Tale of the tape: Jim Harbaugh vs. John Harbaugh

Thu, Nov 24

While many backyard Turkey Bowls pit brother against brother, this Thanksgiving marks the first time in NFL history that brothers will face off against one another as coaches.

While most kids were wrestling with wishbones over turkey dinners, the Harbaugh brothers were busy cracking football's wishbone. That's right. Football is a family affair in the Harbaugh household as Jim and John's father, Jack, was a college coach with his own stops at Michigan, Stanford and Western Michigan.

To gear up for the inaugural "Har-bowl," Page 2 has a tale of the tape:


Jim Harbaugh: 6-foot-3, 215 pounds, 47, former quarterback for the University of Michigan and five NFL teams, now San Francisco 49ers coach.

John Harbaugh: 6-foot, 200 pounds, 49, former Miami (Ohio) cornerback, now Baltimore Ravens coach.

Western tie

Jim Harbaugh: Started out coaching career as an assistant at Western Kentucky (1994).

John Harbaugh: Started out coaching career as an assistant at Western Michigan (1984).

Famous coaching calls

Jim Harbaugh: As the head coach of Stanford, Jim called for a two-point conversion late in the game despite being up big over rival USC, which prompted coach Pete Carroll to question, "What's your deal?"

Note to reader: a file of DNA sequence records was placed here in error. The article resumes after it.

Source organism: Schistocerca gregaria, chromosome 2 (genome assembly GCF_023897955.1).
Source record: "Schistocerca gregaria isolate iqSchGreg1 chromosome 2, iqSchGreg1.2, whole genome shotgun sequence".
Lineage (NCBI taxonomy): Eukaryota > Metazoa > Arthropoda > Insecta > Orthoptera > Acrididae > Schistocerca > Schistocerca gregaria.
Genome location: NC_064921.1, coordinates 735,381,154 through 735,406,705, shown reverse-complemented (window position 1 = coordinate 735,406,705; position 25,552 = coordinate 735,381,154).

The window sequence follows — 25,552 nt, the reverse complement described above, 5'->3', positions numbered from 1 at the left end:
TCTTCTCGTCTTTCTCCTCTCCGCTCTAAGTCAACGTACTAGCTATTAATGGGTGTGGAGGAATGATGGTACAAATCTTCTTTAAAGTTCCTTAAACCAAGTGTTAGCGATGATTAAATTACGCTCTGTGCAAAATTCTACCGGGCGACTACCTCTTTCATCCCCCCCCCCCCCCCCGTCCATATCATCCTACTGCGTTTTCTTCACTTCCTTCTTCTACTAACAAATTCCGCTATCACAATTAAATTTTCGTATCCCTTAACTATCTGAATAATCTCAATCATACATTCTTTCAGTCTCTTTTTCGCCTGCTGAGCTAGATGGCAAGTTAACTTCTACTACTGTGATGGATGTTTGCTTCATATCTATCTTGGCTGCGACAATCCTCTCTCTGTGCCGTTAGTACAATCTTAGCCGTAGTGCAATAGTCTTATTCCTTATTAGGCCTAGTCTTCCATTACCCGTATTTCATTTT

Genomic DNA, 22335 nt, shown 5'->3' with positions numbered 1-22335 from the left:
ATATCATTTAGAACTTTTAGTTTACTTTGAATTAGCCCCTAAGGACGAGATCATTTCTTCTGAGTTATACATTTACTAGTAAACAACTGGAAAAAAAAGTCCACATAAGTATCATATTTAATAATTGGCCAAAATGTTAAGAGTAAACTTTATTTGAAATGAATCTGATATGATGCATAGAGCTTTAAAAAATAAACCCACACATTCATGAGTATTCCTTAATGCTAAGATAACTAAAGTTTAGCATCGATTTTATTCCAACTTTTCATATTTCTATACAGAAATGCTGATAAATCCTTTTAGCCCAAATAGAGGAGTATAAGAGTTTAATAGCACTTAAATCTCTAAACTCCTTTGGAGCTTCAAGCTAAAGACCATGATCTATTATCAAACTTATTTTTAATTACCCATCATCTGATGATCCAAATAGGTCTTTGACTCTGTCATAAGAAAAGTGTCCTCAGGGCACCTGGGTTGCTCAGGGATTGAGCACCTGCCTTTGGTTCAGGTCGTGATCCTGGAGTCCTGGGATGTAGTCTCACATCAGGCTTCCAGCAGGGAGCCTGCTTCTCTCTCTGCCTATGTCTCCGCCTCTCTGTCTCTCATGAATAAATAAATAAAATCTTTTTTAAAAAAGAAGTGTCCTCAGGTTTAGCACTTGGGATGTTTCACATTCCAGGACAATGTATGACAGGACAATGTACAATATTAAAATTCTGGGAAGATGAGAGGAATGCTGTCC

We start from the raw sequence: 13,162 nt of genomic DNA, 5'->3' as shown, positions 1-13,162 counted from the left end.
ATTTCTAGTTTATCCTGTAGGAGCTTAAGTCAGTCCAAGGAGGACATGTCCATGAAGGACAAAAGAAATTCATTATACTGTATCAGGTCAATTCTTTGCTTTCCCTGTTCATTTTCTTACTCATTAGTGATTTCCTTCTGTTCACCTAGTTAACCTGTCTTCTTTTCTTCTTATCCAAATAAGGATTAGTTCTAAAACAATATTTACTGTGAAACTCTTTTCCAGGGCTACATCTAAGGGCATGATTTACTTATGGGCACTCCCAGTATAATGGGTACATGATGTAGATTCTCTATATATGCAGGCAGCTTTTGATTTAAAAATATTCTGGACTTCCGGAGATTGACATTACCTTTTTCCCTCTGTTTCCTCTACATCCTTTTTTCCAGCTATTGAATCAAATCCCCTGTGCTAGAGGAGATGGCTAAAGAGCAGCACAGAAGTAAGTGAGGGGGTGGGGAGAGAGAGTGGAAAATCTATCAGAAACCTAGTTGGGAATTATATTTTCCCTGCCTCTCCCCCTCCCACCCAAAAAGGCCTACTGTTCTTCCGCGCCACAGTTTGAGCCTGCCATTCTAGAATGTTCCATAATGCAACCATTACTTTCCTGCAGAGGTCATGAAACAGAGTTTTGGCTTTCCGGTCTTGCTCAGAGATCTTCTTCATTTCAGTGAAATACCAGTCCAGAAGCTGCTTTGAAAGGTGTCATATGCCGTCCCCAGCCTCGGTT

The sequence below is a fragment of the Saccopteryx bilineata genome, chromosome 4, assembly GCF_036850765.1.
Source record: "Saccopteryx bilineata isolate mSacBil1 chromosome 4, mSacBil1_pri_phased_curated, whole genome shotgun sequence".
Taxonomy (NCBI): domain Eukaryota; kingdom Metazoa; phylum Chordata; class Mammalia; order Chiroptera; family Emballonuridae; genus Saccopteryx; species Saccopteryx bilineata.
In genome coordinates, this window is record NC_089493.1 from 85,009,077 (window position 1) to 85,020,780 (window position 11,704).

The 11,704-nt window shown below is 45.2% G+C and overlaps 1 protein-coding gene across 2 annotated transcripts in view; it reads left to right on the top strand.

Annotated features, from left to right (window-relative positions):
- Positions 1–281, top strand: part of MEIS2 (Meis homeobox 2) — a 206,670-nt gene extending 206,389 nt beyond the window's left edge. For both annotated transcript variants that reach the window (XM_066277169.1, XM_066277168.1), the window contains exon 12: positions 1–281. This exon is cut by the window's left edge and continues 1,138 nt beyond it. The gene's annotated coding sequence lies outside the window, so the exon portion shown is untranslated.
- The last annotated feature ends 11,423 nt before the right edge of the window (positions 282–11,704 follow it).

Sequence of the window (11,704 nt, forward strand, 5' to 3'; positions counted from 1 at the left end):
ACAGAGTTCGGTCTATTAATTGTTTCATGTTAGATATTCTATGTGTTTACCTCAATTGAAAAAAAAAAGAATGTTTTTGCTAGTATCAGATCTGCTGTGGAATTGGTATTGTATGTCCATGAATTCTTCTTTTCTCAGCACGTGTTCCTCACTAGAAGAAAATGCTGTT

John Harbaugh: As an assistant coach of the Eagles, John called an onside kick the opening play of the game against rival Dallas in what would become known as the "Pickle Juice Game."

Patriotic ways

Jim Harbaugh: Operation Skywalker. Upon playing the Redskins, Jim took the team to see the Tomb of the Unknown Solider, where Sgt. Dontae Skywalker spoke to the team.

John Harbaugh: Operation Teddy Roosevelt. After playing the rival Steelers, John recited a quote from the former president and soldier.

Outcome the last time they faced off in sports

Jim Harbaugh: Jim's American Legion baseball squad, The Sheriff All-Stars, despite being coached by his father, lost 1-0.

John Harbaugh: John's Baskin-Robbins team won and, according to Jim, also sported the "sweeter uniforms".